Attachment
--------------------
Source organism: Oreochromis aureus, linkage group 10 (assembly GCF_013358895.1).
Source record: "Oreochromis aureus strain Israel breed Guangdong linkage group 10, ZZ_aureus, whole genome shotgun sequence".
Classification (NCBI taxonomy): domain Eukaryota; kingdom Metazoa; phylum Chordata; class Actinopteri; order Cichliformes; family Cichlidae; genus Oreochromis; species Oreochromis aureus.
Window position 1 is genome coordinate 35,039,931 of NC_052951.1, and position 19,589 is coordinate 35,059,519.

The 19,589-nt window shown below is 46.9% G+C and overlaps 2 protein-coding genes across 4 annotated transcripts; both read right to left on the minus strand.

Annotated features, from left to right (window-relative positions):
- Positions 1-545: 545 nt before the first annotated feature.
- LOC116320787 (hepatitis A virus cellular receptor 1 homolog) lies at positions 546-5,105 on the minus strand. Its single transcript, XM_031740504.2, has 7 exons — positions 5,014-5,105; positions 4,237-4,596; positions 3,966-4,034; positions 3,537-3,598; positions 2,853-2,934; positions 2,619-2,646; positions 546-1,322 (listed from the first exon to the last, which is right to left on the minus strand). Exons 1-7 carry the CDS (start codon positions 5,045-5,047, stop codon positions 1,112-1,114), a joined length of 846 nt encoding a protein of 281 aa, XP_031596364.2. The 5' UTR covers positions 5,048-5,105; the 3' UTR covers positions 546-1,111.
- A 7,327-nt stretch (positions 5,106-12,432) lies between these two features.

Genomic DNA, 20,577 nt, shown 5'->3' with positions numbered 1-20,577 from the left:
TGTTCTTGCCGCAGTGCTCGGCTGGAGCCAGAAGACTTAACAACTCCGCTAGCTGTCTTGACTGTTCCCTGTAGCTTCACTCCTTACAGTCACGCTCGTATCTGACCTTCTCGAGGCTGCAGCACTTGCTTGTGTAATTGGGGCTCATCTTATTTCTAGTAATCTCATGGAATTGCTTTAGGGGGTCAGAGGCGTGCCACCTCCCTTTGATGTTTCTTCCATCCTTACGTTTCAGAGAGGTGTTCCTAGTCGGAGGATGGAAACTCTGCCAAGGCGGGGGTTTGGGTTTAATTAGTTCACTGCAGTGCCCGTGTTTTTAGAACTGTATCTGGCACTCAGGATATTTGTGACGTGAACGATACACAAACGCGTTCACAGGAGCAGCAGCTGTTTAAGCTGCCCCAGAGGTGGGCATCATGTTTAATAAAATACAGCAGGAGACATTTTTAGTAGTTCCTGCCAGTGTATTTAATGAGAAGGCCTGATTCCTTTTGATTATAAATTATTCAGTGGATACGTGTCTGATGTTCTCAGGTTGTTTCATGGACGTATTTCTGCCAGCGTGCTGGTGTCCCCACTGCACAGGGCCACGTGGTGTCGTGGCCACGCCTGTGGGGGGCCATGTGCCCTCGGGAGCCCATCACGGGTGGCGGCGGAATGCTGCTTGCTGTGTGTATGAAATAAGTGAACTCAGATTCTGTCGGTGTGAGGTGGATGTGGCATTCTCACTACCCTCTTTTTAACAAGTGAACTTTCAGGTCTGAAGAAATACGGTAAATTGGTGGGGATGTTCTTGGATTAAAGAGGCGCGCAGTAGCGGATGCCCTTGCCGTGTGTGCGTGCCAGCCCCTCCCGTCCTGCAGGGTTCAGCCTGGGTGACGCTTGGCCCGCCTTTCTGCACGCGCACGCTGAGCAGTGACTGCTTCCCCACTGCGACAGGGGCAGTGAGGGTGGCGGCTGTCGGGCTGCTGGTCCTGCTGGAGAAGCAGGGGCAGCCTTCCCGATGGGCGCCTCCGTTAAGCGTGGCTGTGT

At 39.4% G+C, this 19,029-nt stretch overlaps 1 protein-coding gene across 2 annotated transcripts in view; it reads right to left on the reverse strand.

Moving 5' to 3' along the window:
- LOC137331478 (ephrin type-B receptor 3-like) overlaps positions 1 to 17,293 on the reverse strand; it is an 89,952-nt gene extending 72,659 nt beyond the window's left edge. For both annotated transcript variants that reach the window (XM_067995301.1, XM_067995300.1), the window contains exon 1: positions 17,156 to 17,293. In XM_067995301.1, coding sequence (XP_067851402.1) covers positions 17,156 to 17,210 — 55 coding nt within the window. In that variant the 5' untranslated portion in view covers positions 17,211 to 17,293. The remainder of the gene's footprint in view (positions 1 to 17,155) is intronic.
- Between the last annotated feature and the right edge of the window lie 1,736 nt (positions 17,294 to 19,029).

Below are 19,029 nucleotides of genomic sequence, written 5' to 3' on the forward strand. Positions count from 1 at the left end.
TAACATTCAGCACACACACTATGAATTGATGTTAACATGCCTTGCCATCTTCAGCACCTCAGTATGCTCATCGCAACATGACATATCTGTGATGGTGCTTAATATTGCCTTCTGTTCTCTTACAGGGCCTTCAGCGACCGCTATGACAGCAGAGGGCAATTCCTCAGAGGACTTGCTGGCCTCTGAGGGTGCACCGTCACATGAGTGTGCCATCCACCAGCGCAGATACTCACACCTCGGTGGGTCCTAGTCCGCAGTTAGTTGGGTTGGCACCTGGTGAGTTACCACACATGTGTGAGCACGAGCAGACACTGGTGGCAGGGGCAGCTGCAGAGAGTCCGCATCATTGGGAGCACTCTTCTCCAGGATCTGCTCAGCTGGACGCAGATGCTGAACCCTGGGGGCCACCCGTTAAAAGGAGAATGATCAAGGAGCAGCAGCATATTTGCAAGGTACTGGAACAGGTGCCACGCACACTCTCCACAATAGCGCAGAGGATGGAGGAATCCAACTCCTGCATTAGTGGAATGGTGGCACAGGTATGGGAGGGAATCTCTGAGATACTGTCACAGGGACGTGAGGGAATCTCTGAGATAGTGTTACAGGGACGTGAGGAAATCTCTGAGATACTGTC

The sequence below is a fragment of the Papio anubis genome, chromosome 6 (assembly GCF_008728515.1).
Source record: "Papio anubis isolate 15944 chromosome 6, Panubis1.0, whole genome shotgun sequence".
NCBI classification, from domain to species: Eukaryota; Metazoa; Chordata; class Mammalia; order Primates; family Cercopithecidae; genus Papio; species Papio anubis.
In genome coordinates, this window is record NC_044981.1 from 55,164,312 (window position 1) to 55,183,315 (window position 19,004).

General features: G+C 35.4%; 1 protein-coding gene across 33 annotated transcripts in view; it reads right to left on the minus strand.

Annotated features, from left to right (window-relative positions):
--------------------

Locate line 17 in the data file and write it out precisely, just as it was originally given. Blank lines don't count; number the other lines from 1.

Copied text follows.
TAACATTCAGCACACACACTATGAATTGATGTTAACATGCCTTGCCATCTTCAGCACCTCAGTATGCTCATCGCAACATGACATATCTGTGATGGTGCTTAATATTGCCTTCTGTTCTCTTACAGGGCCTTCAGCGACCGCTATGACAGCAGAGGGCAATTCCTCAGAGGACTTGCTGGCCTCTGAGGGTGCACCGTCACATGAGTGTGCCATCCACCAGCGCAGATACTCACACCTCGGTGGGTCCTAGTCCGCAGTTAGTTGGGTTGGCACCTGGTGAGTTACCACACATGTGTGAGCACGAGCAGACACTGGTGGCAGGGGCAGCTGCAGAGAGTCCGCATCATTGGGAGCACTCTTCTCCAGGATCTGCTCAGCTGGACGCAGATGCTGAACCCTGGGGGCCACCCGTTAAAAGGAGAATGATCAAGGAGCAGCAGCATATTTGCAAGGTACTGGAACAGGTGCCACGCACACTCTCCACAATAGCGCAGAGGATGGAGGAATCCAACTCCTGCATTAGTGGAATGGTGGCACAGGTATGGGAGGGAATCTCTGAGATACTGTCACAGGGACGTGAGGGAATCTCTGAGATAGTGTTACAGGGACGTGAGGAAATCTCTGAGATACTGTC